Unanswered [1] | Urgent [0]

Home / Undergraduate   % width Posts: 4

Growth of Resilience - UC Personal Statement 2

sdelicana 5 / 10  
Nov 28, 2012   #1
So I decided to write a whole new essay because I realized that my previous one is just terrible and lacking a lot of character. I think this one is more expressive, or "personal," I should say, BUT this is incredibly last minute. It's my first draft and it didn't take me nearly as much time as I had with my other essays. Anyway, please be as critical as possible. After you read this essay, you'll know that I would love to hear all the constructive criticisms!

Prompt: Tell us about a personal quality, talent, accomplishment, contribution or experience that is important to you. What about this quality or accomplishment makes you proud and how does it relate to the person you are?

As much as I loved my childhood, I cried nearly every week- not because of physical pain, bullying, or anything an average kid would reasonably cry about- but because of my Science teacher teasing me about a boy, my dad making fun of my high-pitched sneeze, or my relatives forcing me to sing karaoke in front of a crowd. Looking back on the dreadful fragment of my childhood, I was indeed pathetic and fragile. But as I was approaching adolescence, I had a sudden change of heart. I haven't cried in nearly six years.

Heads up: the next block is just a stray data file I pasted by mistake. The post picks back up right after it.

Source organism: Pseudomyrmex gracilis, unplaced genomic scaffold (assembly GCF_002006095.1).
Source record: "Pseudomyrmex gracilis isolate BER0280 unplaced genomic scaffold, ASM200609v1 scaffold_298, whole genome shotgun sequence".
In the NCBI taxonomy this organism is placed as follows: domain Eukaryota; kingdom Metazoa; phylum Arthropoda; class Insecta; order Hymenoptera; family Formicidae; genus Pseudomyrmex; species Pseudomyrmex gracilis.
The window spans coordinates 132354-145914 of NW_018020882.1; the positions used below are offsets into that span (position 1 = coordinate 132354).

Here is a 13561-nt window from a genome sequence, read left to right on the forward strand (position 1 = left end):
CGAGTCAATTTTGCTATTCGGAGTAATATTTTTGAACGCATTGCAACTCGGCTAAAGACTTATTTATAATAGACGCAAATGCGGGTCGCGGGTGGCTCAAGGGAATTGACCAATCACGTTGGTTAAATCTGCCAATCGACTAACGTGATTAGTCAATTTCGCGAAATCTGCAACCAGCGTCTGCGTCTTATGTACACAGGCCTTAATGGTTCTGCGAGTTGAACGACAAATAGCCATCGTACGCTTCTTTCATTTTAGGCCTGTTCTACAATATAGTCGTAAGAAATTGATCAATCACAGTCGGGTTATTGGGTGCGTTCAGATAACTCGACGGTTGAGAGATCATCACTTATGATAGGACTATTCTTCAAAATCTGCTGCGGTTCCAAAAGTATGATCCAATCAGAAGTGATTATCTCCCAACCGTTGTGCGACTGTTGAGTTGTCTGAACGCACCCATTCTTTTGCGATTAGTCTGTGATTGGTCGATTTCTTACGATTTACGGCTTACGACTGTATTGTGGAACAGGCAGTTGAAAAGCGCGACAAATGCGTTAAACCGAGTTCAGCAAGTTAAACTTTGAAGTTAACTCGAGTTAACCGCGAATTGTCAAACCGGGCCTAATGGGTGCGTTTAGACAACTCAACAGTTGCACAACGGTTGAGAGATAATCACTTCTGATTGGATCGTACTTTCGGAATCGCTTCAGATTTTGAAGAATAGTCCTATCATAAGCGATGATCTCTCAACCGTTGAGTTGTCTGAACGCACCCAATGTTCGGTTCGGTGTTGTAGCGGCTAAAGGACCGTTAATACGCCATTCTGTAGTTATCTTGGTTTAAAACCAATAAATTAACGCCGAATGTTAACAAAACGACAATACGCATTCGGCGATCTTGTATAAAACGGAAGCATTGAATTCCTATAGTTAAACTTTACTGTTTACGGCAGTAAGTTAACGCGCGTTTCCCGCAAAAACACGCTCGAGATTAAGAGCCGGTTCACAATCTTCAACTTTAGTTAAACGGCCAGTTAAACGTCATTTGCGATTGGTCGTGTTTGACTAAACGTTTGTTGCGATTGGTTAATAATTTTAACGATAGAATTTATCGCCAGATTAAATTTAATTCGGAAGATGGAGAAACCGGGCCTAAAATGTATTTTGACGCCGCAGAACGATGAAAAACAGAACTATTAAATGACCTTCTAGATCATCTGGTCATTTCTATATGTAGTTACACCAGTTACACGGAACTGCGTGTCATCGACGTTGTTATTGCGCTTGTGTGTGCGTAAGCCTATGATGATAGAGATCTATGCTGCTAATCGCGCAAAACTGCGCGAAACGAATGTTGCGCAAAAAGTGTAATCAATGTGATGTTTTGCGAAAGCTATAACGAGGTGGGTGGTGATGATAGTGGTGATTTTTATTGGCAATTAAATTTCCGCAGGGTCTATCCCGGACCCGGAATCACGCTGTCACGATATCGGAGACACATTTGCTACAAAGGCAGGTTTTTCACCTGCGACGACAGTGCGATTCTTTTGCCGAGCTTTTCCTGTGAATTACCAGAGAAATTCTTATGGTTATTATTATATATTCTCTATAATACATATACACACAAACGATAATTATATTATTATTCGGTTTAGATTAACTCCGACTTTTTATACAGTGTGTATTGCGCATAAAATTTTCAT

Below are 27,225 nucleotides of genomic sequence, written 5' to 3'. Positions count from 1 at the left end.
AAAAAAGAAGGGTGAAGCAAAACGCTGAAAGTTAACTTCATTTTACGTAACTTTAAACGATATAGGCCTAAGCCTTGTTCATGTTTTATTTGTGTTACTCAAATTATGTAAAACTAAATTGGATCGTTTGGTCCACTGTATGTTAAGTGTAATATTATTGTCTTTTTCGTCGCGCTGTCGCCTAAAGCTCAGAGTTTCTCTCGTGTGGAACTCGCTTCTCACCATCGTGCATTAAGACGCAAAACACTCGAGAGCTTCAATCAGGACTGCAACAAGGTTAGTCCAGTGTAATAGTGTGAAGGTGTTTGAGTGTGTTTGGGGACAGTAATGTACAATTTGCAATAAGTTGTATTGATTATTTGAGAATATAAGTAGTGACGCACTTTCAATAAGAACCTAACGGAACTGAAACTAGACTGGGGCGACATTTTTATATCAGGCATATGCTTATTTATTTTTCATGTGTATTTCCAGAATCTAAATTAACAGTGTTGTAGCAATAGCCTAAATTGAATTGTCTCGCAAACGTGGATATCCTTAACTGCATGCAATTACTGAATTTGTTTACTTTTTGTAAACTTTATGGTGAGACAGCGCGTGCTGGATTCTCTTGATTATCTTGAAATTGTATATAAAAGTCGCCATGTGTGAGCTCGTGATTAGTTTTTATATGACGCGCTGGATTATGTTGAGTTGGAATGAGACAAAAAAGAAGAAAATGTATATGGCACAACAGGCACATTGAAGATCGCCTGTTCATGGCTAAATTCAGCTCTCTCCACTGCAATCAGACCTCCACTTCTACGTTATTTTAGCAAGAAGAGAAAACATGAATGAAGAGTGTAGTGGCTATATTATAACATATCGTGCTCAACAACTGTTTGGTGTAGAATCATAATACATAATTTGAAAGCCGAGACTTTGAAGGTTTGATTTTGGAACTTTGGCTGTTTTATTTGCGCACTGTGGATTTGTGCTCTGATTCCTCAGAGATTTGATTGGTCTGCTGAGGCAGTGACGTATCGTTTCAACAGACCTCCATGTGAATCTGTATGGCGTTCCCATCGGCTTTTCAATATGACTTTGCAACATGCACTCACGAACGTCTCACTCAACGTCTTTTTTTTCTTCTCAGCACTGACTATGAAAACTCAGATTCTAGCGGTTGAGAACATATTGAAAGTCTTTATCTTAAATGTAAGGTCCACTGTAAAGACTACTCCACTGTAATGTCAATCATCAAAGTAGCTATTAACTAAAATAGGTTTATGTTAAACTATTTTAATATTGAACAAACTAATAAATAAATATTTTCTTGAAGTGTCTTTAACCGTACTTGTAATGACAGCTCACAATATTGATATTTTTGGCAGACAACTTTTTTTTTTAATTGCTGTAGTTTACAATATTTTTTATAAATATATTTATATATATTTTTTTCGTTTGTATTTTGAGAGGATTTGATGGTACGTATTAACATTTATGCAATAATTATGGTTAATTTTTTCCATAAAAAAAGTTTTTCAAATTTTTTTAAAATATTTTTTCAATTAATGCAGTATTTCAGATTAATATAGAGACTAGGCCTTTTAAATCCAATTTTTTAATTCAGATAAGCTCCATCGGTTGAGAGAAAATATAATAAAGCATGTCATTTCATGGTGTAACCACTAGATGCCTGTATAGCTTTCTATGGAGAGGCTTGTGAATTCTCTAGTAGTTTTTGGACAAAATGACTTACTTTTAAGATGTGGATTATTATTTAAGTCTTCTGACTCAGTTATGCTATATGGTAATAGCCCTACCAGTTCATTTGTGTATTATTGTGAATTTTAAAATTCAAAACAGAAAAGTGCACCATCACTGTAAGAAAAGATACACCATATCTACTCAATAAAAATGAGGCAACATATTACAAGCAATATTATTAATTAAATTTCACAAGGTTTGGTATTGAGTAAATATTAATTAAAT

When I came to America at eleven years old, I encountered the pressure of finding my place in a terribly unfamiliar crowd. In fifth grade, I was always lucky enough to go through daily discussions without uttering a word, but one day, my teacher called my name, asked me to provide a sentence pertaining to the lesson, and I instantly froze, with all of my classmates' eyes fixed on me in deafening silence. I felt a rush of heat run through my face, and I was certain that by the moment I articulate a word, my voice would quiver. I was on the verge of tears, but I held back and hesitantly answered.

In sixth grade, my Math class required a great deal of participation. I always received the best test scores, but never the best class grade because of my immense lack of social involvement. My teacher once confronted me and said, "You are the quietest person I have ever known." Because of my strong dread for confrontation, I was on the verge of tears, but I held back and hesitantly smiled. That was the last misty-eyed feeling that I remember.

I entered high school as a nobody, unfamiliar with every face, but it didn't matter. Teachers singled me out for answers, which often left me mortified but never tearful like before. I breezed through class presentations without sensing an impending nervous breakdown. I have even encountered the most judgmental individuals who were cruel enough to voice their spiteful minds, but their words did not affect me.

I despised the feeling of vulnerability. I wept over the most ridiculous things, and it made me feel defenseless; I was a child without a voice. Throughout the subsequent years, I faced cruel criticisms about my work, my writing, and even my countenance, but I dealt with every single judgment with a smile. I simply grew up.

---- I know it's lacking a lot of things, but I just want to know if I should work on this essay or stick with my old one.

lynzee22 - / 90 37  
Mar 4, 2015   #2